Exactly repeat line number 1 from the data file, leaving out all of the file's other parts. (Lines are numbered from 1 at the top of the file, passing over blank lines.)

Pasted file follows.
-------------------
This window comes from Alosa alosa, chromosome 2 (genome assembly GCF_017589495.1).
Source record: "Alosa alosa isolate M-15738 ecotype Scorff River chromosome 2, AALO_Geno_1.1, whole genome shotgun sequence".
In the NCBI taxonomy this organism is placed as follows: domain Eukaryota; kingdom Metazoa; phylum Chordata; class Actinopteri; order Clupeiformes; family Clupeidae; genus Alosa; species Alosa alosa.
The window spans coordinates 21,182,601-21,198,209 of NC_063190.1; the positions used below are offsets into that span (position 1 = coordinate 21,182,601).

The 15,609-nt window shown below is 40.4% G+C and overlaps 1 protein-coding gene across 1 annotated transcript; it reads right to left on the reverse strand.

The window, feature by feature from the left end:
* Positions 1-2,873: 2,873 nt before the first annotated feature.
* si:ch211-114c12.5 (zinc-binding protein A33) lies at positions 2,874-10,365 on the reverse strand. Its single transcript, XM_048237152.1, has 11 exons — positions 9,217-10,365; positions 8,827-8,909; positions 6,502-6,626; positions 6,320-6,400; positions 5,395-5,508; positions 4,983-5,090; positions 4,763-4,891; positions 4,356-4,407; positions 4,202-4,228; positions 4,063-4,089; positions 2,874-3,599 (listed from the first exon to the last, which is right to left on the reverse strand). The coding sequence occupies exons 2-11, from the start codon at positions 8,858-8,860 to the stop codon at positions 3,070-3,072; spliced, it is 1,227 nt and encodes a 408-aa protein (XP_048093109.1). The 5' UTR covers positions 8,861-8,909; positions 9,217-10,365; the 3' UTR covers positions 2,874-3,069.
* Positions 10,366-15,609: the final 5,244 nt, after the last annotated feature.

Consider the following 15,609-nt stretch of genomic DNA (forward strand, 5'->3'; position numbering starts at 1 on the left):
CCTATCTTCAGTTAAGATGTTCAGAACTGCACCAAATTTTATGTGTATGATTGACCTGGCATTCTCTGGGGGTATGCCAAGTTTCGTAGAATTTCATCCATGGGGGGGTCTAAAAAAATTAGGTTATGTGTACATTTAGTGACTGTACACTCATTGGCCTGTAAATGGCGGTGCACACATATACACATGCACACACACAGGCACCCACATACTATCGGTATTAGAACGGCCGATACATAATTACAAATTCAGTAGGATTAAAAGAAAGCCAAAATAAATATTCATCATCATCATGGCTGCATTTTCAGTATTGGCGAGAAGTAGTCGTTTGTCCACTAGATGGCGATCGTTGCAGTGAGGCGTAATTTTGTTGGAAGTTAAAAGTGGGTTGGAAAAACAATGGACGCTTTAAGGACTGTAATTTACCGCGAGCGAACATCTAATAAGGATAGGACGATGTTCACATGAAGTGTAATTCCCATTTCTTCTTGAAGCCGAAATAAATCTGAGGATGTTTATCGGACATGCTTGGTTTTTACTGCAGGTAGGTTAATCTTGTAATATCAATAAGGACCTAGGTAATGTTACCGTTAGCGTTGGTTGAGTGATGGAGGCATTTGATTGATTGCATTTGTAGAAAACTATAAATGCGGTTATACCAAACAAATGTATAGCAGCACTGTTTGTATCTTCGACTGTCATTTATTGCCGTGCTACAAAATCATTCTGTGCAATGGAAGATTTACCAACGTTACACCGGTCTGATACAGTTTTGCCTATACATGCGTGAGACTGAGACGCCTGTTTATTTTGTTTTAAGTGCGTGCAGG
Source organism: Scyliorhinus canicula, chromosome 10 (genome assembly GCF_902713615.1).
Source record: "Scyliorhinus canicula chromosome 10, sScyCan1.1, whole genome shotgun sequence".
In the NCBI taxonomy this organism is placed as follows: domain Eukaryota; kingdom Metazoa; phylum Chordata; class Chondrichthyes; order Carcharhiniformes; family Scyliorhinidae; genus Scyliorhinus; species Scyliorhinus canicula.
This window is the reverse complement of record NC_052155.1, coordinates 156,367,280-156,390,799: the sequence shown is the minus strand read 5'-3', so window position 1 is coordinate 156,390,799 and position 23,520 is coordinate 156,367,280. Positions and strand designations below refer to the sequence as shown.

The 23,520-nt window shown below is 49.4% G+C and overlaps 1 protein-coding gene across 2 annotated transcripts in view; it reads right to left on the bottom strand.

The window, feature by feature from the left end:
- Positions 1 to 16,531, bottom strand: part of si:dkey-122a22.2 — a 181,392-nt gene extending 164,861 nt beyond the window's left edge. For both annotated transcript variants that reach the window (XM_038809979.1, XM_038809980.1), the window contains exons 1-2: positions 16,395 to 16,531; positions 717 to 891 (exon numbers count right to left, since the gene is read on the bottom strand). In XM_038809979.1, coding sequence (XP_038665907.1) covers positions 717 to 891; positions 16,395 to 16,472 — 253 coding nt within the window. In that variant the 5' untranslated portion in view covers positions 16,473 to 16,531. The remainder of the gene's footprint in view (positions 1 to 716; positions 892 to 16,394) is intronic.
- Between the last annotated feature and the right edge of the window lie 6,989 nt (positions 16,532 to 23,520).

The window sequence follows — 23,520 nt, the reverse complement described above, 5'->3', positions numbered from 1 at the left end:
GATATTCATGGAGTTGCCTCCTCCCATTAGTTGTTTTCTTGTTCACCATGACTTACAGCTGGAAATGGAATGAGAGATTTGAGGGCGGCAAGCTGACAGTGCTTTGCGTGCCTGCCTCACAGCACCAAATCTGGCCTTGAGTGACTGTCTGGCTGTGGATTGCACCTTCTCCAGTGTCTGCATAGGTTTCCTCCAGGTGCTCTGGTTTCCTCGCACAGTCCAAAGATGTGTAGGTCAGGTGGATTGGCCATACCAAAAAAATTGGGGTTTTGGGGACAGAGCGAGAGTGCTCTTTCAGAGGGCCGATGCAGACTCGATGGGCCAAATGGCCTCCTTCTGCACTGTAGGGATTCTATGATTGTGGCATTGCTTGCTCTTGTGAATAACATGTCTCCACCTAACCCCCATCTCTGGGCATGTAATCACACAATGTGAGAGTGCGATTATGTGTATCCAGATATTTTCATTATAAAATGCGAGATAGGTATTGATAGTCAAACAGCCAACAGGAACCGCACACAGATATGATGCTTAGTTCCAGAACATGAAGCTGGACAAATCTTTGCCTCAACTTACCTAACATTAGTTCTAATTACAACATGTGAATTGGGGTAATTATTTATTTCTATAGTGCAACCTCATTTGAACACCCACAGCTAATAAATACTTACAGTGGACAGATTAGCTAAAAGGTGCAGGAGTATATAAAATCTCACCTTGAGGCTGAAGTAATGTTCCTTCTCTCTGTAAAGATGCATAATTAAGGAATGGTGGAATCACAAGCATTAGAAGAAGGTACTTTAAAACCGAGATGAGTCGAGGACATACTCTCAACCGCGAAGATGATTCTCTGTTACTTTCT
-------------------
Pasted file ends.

This window comes from Alosa alosa, chromosome 2 (genome assembly GCF_017589495.1).